Results for grip force, pQCT analyses, and anthropometric parameters were compared with the findings in a well-characterized reference population of healthy children and adolescents, which has been described before.16 This cohort comprised 371 healthy children and adolescents aged 6 to 23 years (185 male, 186 female), who were participants in the Dortmund Nutritional and Anthropometric Longitudinally Designed Study. This is an ongoing observational study investigating the interrelations of nutrition, growth, and metabolism in healthy children, which is performed at the Research Institute for Child Nutrition in Dortmund, Germany. On an annual basis, all participants of this study undergo a full medical history and examination starting in infancy.
Maximum isometric grip force of the nondominant hand was determined with a standard Jamar dynamometer (Preston, Jackson, MI). The handle was adjusted so that the line of the patient’s proximal interphalangeal joints rested exactly on top of the handle. Setting 1 of the dynamometer was used for the younger children, and setting 2 was used for most of the older children and adolescents; setting 3 was used for some of the adolescents, and settings 4 and 5 were never used.
The patients were seated with their shoulder adducted and neutrally rotated. The dynamometer was held freely without support. The elbow was flexed at 90°, and care was taken that it did not touch the trunk. The forearm was in a neutral position, and the wrist was held at between 0° and 30° dorsiflexion and between 0° and 15° ulnar deviation. The patients were told to put maximum force on the dynamometer. The maximum value of 2 trials was noted. The scale of the dynamometer indicates the result in kilograms, which is incorrect, because this is the unit of mass, not force. Grip force (Newtons) was calculated by multiplying the dynamometer reading by a factor of 9.81.
PQCT analysis (XCT-900; Stratec, Pforzheim, Germany) was performed at the nondominant forearm. The scanner was positioned on the distal forearm, and a scout view was conducted to position the scanner at the site on the radius whose distance to the radial articular cartilage corresponded to 4% of ulnar length. At that site, a tomographic slice of 2.5 mm trans-sectional thickness was measured at a voxel size of 0.59 × 0.59 × 2.5 mm. The effective radiation is approximately 0.1 μSv and thus is less than for most other densitometric techniques, such as dual-energy radiograph absorptiometry of the lumbar spine.10
Image processing and the calculation of numerical values was done using the manufacturer’s software package (version 5.10; Stratec, Pforzheim, Germany). The outer bone contour was detected at a threshold of 280 mg/cm3. Trabecular vBMD was determined as the mean mineral density of the 45% central area of the bone cross-section. Bone mineral content (BMC) represents the mass of mineral per millimeter slice thickness of the entire bone’s cross-section.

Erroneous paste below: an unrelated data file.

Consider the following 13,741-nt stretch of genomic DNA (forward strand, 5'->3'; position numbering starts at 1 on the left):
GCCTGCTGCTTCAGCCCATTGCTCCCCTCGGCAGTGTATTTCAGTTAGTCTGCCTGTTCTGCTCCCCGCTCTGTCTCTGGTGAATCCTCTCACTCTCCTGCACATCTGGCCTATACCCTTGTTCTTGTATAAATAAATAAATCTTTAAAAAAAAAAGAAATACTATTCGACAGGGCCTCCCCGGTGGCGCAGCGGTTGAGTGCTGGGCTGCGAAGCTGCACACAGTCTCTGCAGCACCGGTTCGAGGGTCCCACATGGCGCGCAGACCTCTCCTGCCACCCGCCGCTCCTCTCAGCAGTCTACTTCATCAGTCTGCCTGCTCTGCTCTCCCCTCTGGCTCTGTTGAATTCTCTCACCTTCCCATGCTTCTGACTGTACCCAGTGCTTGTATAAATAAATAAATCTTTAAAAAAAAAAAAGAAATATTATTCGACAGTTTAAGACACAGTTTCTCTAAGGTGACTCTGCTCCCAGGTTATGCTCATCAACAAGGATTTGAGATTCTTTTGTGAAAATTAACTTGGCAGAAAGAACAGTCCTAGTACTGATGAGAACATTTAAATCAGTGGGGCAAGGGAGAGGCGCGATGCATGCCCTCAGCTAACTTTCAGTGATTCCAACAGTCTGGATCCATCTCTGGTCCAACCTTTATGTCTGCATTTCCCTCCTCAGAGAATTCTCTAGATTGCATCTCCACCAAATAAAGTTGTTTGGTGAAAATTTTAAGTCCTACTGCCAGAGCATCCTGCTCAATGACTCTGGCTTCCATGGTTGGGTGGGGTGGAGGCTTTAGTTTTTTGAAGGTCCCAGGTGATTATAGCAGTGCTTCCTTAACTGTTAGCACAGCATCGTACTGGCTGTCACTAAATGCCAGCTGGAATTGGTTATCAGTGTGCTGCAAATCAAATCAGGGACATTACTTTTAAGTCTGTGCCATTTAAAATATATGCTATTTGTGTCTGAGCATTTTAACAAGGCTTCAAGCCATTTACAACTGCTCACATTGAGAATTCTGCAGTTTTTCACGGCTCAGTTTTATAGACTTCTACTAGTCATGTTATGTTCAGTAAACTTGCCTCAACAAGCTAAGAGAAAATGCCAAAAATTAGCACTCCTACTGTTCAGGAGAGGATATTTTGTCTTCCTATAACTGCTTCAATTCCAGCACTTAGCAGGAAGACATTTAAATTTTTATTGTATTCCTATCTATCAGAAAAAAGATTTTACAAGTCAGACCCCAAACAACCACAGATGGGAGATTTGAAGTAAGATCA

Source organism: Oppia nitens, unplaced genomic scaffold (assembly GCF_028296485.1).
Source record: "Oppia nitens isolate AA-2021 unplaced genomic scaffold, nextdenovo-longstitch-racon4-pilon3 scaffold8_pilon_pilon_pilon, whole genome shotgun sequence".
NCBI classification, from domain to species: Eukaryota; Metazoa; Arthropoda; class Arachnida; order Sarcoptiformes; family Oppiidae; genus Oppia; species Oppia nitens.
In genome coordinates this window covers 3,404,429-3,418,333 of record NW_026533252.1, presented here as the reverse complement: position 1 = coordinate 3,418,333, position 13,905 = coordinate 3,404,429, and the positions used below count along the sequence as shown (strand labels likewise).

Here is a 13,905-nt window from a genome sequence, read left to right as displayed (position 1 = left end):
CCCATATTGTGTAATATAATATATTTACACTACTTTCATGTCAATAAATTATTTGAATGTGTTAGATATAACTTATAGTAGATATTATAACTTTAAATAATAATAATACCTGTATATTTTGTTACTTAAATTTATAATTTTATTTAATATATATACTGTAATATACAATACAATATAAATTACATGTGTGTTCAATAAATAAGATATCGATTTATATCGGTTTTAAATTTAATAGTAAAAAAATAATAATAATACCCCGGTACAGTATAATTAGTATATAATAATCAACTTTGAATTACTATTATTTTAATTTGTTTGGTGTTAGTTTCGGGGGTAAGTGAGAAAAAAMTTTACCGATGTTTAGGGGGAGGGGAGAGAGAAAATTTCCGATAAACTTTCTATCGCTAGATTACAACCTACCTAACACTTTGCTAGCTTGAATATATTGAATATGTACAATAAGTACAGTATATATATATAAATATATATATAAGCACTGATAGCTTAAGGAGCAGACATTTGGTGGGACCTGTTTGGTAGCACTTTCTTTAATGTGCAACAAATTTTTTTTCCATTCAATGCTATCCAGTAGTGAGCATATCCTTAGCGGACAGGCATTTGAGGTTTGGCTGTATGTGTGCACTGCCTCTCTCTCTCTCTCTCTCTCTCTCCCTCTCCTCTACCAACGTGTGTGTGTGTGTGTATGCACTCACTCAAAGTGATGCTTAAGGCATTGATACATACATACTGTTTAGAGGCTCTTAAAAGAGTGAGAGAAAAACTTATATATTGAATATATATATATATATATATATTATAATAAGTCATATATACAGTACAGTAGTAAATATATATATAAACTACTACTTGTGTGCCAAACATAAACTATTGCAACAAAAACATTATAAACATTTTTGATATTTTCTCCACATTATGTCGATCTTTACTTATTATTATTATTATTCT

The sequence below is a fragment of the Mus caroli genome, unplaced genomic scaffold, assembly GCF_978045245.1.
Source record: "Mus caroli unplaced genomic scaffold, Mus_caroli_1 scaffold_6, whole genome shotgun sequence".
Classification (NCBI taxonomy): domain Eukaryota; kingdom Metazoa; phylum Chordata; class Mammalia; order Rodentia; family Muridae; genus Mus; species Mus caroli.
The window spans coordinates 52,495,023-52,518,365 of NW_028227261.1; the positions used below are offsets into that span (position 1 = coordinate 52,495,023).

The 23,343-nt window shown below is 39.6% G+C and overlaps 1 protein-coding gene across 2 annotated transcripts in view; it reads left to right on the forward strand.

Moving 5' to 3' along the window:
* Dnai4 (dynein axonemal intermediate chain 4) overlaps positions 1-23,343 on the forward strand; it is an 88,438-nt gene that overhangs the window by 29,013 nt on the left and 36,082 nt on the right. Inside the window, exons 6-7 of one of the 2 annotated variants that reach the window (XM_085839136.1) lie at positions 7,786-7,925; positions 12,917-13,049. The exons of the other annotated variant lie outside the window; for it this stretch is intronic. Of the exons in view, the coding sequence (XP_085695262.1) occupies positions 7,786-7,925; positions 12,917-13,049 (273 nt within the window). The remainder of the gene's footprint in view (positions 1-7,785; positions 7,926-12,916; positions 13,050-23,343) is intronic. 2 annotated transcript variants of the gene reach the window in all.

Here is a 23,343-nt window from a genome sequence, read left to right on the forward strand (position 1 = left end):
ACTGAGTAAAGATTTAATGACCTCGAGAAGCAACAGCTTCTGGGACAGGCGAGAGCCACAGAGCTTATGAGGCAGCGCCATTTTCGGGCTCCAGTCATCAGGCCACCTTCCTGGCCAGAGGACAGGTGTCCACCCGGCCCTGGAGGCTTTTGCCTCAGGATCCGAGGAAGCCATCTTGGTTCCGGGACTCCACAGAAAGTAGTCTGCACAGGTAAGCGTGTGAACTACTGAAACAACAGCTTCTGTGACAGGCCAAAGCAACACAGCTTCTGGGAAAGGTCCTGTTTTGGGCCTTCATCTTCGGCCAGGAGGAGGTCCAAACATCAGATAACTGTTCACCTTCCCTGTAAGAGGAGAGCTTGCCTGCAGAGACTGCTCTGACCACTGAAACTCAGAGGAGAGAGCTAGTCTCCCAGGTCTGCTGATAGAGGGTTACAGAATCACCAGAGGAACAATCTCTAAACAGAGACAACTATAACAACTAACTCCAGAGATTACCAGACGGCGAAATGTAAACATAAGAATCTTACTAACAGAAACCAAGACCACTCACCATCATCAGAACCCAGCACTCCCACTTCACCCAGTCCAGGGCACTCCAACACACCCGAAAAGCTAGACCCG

Intact parathyroid hormone serum levels were measured by 2-site immunoradiometric assay (Nichols Allegro PTH kit; Nichols Institute Diagnostics, San Juan, CA). Serum concentrations of 25-OH vitamin D were quantified by radioimmunoassay (Nichols Institute Diagnostics). The urinary concentration of deoxypyridinoline was analyzed by enzyme immunoassay (Pyrilinks-D; Metra Biosystems, Mountain View, CA). Alkaline phosphatase activity was measured by the optimized standard method (Monotest-a; Boehringer Mannheim Diagnostica; Mannheim, Germany) according to the “Recommendations of the German Society for Clinical Chemistry.”17 Serum and urinary calcium as well as serum phosphate levels were measured by standard procedures in the routine laboratory. Urinary creatinine was measured using a Beckman creatinine analyzer (Beckman Instruments, Fullerton, CA). Z scores were calculated for serum alkaline phosphatase and the urinary deoxypyridinoline/creatinine ratio using reference data established in our laboratory.18,19
Z scores were calculated for various parameters using the following formula: z score = [(test result for a patient) − (age- and gender-specific mean in reference population)]/(age- and gender-specific standard deviation in reference population). To evaluate whether a parameter was significantly increased, we assessed the difference of the mean z score to 0 by the rank-sum test. T tests were used for comparisons between 2 groups. Multiple regression analysis in the inclusive mode was used to test the influence of duration of therapy on the relationship between grip force and BMC. This analysis was performed for girls and boys separately. Throughout, P < .05 was considered significant. All statistical analyses were performed using the SPSS software package (version 6.0 for Windows; SPSS Inc, Chicago, IL).
The mean duration of anticonvulsant drug therapy was approximately 3.5 years (Table 1). Height, body weight, and body mass index were normal in the patients, and none of these individuals had pubertal delay. Individual results of musculoskeletal analyses are shown in Fig 1. These results were converted into age- and gender-specific z scores (Table 1). Trabecular vBMD was significantly decreased in the entire group and in the subgroup that was receiving VPA. In the carbamazepine subgroup, there was a similar but nonsignificant trend (−0.50 ± 0.90; P = .06). In contrast to trabecular vBMD, BMC and isometric maximum grip force were normal in the entire study population and in the 2 subgroups. The relationship between BMC and grip force was similar between patients and healthy participants (Fig 2). A multiple regression analysis was performed and included grip force and duration of therapy as independent variables to explain the variation in BMC. This revealed that grip force (P < .001 for both genders) was a significant predictor of BMC, whereas duration of therapy did not have a significant influence (P = .13 in boys; P = .42 in girls).